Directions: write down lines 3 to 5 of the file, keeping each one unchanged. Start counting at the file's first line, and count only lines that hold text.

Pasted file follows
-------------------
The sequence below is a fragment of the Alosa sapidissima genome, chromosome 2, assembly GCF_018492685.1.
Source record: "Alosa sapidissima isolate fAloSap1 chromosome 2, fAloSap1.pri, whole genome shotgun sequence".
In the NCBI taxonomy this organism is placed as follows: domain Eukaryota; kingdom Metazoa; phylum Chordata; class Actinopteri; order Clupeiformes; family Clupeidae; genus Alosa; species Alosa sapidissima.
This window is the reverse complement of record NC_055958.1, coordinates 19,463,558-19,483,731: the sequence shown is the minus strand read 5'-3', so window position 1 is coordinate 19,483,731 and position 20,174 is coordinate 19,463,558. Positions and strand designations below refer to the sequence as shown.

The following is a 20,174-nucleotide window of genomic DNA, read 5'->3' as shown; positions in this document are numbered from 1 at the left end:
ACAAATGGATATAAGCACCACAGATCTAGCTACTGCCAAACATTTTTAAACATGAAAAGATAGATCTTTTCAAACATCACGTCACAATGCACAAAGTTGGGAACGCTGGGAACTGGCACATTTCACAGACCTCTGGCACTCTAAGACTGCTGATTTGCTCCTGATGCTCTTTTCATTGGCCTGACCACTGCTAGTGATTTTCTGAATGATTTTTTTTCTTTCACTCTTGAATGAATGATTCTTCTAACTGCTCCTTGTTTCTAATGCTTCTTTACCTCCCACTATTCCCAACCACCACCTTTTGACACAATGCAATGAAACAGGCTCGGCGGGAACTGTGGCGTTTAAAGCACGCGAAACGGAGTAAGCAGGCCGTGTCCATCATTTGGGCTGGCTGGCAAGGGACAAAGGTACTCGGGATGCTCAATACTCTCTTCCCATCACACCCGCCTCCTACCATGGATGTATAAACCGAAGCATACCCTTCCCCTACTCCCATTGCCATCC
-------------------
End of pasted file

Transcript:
In the NCBI taxonomy this organism is placed as follows: domain Eukaryota; kingdom Metazoa; phylum Chordata; class Actinopteri; order Clupeiformes; family Clupeidae; genus Alosa; species Alosa sapidissima.
This window is the reverse complement of record NC_055958.1, coordinates 19,463,558-19,483,731: the sequence shown is the minus strand read 5'-3', so window position 1 is coordinate 19,483,731 and position 20,174 is coordinate 19,463,558. Positions and strand designations below refer to the sequence as shown.

The following is a 20,174-nucleotide window of genomic DNA, read 5'->3' as shown; positions in this document are numbered from 1 at the left end: